data unavailability

As explained above, plasma suffers from a data availability issue. if a malicious operator were to promote an invalid transition in the plasma chain, users would not be able to challenge it, as the operator can retain the data needed to create proof of fraud. rollups solve this problem by forcing operators to post transaction data to ethereum, allowing anyone to verify the status of the chain and create proof of fraud if needed.

mass output problem

zk summaries and optimistic summaries solve the mass plasma outflow problem in several ways. for example, a zk-rollup is based on cryptographic mechanisms that ensure that operators cannot steal user funds in any scenario.

Similarly, optimistic rollups impose a withdrawal delay period during which anyone can initiate a challenge and prevent malicious withdrawal requests. while this is similar to plasma, the difference is that verifiers have access to the data needed to create evidence of fraud. therefore, there is no need for cumulative users to engage in a frantic “first out” migration to the ethereum mainnet.

how is plasma different from side chains and fragmentation?

plasma, sidechains, and sharding are pretty similar because they all connect to the main ethereum network in some way. however, the level and strength of these connections vary, which affects the security properties of each scaling solution.

plasma vs. side chains

A sidechain is an independently operated blockchain connected to the main ethereum network via a two-way bridge. Bridges allow users to exchange tokens between the two blockchains for sidechain transactions, reducing congestion on the Ethereum mainnet and improving scalability. Sidechains use a separate consensus mechanism and are typically much smaller than the Ethereum mainnet. As a result, linking assets to these chains carries higher risk; Given the lack of legacy ethereum mainnet security safeguards in the sidechain model, users are at risk of losing funds in a sidechain attack.

In contrast, plasma chains derive their security from the main network. this makes them much more secure than sidechains. Both sidechains and plasmachains can have different consensus protocols, but the difference is that plasmachains publish merkle roots for each block on the ethereum mainnet. block roots are small pieces of information that we can use to verify information about transactions that occur on a plasma chain. If an attack occurs on a plasma chain, users can safely withdraw their funds to the mainnet using the appropriate tests.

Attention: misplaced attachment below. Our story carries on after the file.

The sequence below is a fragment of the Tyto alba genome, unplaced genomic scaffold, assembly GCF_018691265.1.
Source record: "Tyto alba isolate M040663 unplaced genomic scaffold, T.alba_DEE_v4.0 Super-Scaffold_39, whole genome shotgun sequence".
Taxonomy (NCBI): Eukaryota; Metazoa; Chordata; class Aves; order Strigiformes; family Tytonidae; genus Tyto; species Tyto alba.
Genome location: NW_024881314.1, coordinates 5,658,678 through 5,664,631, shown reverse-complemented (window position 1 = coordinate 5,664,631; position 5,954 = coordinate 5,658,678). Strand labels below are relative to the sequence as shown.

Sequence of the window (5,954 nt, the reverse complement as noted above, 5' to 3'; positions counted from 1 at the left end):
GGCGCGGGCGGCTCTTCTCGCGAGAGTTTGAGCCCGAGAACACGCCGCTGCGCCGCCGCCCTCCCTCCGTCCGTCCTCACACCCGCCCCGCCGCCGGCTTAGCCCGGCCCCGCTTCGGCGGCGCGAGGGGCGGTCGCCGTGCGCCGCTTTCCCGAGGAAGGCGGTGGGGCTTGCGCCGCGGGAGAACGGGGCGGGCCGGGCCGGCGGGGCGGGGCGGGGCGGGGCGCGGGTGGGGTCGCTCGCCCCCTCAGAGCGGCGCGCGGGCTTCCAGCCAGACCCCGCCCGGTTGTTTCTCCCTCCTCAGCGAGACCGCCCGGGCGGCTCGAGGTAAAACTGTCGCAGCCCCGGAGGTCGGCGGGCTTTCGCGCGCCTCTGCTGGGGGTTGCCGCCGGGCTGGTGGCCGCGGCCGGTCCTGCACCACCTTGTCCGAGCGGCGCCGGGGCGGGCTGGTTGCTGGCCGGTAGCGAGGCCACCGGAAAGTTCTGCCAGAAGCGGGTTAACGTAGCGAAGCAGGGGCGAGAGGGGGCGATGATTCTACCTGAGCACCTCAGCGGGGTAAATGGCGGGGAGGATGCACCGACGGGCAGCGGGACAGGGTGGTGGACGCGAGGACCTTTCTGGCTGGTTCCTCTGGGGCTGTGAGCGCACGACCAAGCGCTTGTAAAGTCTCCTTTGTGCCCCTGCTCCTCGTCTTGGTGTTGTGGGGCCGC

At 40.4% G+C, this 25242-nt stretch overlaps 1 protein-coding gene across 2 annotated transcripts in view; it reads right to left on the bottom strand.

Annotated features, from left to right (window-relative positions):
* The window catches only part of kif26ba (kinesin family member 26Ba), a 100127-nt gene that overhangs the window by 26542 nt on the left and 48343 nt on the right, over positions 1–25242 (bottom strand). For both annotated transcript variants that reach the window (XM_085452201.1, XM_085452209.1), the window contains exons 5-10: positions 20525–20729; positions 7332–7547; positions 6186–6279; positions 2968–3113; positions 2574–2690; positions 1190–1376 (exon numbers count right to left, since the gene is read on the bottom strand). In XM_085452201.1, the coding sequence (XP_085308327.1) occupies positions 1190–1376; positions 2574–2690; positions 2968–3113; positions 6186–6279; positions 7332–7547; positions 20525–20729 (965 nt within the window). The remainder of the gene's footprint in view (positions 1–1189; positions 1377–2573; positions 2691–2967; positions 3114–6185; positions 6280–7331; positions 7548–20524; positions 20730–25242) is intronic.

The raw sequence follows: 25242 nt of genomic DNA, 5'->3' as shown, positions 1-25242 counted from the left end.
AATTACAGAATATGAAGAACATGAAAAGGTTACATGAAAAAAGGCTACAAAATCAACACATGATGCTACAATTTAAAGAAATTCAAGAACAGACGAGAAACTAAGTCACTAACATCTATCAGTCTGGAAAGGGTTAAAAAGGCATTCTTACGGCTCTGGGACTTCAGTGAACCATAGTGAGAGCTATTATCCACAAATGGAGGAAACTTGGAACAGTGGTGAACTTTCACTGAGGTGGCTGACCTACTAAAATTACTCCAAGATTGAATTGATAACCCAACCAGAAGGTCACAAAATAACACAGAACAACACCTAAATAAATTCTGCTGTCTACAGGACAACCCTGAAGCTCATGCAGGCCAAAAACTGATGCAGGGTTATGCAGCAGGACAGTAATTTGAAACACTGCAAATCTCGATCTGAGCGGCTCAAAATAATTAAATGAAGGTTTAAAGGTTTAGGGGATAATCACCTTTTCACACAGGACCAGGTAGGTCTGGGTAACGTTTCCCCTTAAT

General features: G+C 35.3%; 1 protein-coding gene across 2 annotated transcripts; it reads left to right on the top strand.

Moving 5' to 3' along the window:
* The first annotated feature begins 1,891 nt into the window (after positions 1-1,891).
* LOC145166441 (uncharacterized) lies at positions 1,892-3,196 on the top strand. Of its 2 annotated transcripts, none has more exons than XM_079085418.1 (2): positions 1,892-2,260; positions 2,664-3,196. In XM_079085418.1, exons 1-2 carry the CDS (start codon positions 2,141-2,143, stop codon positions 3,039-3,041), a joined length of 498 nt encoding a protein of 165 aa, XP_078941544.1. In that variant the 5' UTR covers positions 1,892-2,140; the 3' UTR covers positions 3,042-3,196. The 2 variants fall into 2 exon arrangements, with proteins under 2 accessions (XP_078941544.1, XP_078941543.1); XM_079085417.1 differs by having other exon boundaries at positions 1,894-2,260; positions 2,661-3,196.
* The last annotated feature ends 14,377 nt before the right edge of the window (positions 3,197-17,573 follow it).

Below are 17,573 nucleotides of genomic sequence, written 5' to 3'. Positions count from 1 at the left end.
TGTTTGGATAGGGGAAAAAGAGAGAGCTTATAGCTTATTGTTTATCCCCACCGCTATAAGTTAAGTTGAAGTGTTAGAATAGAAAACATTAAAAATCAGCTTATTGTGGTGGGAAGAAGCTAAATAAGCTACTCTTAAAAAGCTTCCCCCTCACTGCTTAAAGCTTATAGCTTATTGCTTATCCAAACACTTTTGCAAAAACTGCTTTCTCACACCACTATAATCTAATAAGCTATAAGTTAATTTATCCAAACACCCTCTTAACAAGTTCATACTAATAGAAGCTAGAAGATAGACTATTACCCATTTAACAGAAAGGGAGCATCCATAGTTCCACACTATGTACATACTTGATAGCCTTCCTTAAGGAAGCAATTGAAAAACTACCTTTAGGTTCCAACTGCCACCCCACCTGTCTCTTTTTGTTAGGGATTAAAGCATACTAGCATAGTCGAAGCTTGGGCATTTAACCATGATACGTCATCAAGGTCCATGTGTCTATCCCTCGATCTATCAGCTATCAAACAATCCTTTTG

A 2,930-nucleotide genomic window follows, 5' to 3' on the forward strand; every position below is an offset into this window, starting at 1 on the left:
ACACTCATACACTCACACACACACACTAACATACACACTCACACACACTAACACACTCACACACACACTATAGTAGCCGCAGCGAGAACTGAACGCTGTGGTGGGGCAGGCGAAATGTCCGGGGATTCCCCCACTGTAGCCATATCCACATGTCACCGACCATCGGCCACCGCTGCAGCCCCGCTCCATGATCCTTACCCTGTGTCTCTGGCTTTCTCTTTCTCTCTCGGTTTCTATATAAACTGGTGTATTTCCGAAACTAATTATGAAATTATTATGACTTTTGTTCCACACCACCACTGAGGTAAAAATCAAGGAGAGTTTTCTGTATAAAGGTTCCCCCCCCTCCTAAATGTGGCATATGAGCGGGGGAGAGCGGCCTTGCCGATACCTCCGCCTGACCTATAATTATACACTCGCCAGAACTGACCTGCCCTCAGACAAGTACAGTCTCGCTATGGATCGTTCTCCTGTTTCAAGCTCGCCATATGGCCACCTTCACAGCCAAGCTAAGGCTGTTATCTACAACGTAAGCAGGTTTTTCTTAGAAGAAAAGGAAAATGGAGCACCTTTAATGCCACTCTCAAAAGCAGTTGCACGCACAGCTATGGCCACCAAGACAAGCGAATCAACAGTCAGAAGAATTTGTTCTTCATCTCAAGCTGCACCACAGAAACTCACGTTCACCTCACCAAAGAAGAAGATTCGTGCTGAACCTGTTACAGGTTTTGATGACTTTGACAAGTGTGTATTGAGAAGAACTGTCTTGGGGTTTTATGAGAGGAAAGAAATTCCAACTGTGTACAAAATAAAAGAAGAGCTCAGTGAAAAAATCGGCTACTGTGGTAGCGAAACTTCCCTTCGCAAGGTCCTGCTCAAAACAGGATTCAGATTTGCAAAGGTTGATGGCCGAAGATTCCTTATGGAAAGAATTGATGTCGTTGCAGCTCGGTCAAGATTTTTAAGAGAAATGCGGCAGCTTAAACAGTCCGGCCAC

plasma vs fragmentation

Both plasma chains and shard chains periodically publish cryptographic proofs on the ethereum mainnet. however, both have different security properties.

chunk chains send “collation headers” to the mainnet containing detailed information about each data chunk. nodes on the core network verify and enforce the validity of data chunks, reducing the chance of invalid chunk transitions and protecting the network from malicious activity.

plasma is different in that the parent network only receives minimal information about the state of the child chains. this means that mainnet cannot effectively verify transactions made on secondary chains, making them less secure.

use plasma

multiple projects provide plasma implementations that you can integrate into your dapps:

  • red omg
  • polygon (formerly red matic)
  • gluon
  • leapdao

further reading

  • ethhub on plasma
  • learn plasma
  • a quick reminder of what “shared security” means and why it’s so important
  • chains laterals vs. plasma vs. fragmentation
  • understanding plasma, part 1: basics
  • the life and death of plasma

Do you know of any community resources that have helped you? edit this page and add it!

See also: The Mystery Behind Block Time. Block time defines the time it takes to… | by Prabath Siriwardena | FACILELOGIN